Mite treatment efficacy: Frontline vs. Reptile Spray

My quarantine rack got mites about 2-3 months ago. I happened to have both a BEL and an Ivory in the rack, so it was very easy to see the mite progression and impact of treatment.

Because I use pretty expensive The BioDude substrate seeded with isopods and pothos (which I strongly suspect has benefits for immune health, hence use even in a quarantine rack), I was averse to doing the cleaning regimens often recommended for mites - throwing out substrate, sterilizing tubs, spraying Provent-a-Mite, laying paper towel until the mites were gone, etc. I wanted to see if I could control the infestation without losing my bioactive investment, even though the substrate was conducive to mite growth.

Reptile Spray was worthless. I applied it thoroughly using paper towel on multiple occasions across the first few weeks without seeing a single scaled mite release or die. In addition, applying it to clusters of nymphs that were gathering on one snake’s neckline didn’t even seem to have an effect. The infestation continued to grow and spread across the rack.

To me this wasn’t much of a surprise, given the active ingredient and gymnastics associated with common instructions - it always seemed likely that the thing clearing the mites was more the obsessive cleaning than the surfactant/laxative. I’ve never seen good research on the claim that Docusate kills mites by disrupting the exoskeleton. In addition, research on other animals suggests very low toxicity except in high concentrations over long periods.

Enter Frontline spray. Fipronil is a well understood insecticide - it has high specificity to insects and low dermal absorption. Most toxicity observed in research outside of insects seems associated with ingestion. Because of this, snake collections seem to handle the chemical well.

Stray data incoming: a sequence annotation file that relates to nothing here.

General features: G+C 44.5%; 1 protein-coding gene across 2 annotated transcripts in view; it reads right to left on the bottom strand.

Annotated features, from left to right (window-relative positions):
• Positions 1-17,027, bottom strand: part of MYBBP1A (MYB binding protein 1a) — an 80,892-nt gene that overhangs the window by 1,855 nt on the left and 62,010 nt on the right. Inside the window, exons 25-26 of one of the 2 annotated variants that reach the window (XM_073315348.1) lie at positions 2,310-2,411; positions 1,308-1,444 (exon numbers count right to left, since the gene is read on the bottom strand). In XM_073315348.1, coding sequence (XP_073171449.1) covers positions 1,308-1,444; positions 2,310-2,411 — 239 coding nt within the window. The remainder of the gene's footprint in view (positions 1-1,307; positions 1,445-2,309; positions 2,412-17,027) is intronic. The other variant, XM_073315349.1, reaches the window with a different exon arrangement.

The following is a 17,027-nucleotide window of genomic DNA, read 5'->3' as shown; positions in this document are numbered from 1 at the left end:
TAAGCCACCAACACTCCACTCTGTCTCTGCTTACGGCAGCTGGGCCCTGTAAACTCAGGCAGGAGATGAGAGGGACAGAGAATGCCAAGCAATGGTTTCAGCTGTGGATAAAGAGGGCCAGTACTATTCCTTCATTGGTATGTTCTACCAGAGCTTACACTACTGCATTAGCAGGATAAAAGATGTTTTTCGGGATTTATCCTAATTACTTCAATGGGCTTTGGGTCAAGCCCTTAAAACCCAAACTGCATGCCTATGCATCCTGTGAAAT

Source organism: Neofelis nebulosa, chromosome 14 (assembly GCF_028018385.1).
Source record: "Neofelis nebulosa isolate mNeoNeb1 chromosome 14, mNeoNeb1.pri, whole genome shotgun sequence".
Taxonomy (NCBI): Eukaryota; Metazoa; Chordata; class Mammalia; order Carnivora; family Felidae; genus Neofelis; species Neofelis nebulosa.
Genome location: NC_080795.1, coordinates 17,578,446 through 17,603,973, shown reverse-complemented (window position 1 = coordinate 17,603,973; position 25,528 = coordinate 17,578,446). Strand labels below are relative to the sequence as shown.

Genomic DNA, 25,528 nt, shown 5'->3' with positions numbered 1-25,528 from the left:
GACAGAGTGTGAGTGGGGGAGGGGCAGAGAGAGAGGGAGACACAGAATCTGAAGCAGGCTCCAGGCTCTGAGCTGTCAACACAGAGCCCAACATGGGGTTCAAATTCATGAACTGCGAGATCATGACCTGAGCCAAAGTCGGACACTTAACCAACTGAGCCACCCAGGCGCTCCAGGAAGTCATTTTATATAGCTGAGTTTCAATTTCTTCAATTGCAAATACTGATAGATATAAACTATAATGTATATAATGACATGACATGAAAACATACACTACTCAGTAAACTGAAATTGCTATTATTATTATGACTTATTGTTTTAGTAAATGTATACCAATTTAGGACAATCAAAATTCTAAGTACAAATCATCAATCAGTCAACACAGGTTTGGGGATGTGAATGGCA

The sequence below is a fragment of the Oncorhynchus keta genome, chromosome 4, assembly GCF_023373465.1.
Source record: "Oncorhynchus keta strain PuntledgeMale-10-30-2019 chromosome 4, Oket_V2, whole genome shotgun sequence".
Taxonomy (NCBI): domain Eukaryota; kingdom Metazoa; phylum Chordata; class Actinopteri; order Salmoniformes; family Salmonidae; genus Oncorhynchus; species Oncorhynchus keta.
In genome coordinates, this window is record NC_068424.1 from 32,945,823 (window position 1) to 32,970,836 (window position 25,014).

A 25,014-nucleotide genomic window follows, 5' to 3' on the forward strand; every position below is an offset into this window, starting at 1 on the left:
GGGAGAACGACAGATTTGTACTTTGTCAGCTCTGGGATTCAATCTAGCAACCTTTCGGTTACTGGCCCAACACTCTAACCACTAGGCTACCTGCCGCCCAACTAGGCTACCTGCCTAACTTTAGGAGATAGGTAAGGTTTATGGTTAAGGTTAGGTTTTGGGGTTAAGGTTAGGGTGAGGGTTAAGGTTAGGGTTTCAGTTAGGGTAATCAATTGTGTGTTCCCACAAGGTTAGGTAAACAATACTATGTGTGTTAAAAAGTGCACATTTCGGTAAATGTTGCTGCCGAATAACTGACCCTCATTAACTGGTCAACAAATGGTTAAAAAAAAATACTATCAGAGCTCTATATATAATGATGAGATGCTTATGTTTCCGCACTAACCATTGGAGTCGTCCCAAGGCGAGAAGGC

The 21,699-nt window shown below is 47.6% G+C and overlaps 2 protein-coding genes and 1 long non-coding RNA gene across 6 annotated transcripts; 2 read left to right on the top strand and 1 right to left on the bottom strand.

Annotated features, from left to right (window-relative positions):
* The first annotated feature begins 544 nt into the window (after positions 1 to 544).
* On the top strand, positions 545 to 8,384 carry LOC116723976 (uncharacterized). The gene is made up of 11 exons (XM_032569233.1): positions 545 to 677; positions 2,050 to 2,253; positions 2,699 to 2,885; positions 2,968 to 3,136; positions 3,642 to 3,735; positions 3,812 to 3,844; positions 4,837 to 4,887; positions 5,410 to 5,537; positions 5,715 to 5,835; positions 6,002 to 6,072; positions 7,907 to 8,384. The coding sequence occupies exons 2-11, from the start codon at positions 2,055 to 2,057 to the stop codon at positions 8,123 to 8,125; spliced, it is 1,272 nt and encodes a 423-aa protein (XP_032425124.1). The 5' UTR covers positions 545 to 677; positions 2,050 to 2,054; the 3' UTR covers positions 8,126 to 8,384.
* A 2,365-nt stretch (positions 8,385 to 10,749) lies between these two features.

The stuff proved pretty hard to find…I live in LA and the only pet store carrying it was charging 300% retail for a bottle - literally $150. My reptile store told me to just do the Reptile Spray gymnastics instead (leery eyes and big frown :face_with_monocle:). Amazon had long delivery estimates, so I ordered a bottle from a store in Louisiana.

Most videos and posts I saw recommend two treatments spread across 7 days - first a rub down, and then a lighter follow-up spray. After my first spray, I noticed mites leaving scale spots within a day. After about three days, there were no mites left on my white snakes.

I didn’t even bother with a second treatment - the chemical is a little sticky so I could tell that some residue still remained on the snakes after a few days, and I reasoned that even one week without source food was probably sufficient to collapse the infestation. More than a month later, 0 mites.

This difference in these products is night and day. In one case multiple direct applications had no effect on visible mites…and in the other, I was able to get rid of a growing infestation in a dense bioactive substrate with a single spray on the food source.

Given the absurd efficacy and apparent tolerance in snakes, I’m really surprised that Frontline isn’t the standard stocked product by now.

3 Likes

There is actually a mite that you can get that will eat the snakes mites. And they don’t mess with the snake. I don’t know the name off hand but if you try googling it you could probably find them.

5 Likes

We use a mix of ivermecton and dawn in a spray bottle. Helps so much !

3 Likes

Never heard of the meta mite…will look around. I don’t doubt the efficacy of ivermectin, but my loose understanding is that fipronil has much higher insect specificity and thus relatively lower toxicity to snakes and other animals.

1 Like

They are brutally efficient lol. And when there food source is gone(snake mites) they die never to be seen again! Most natural solution no chemicals at all .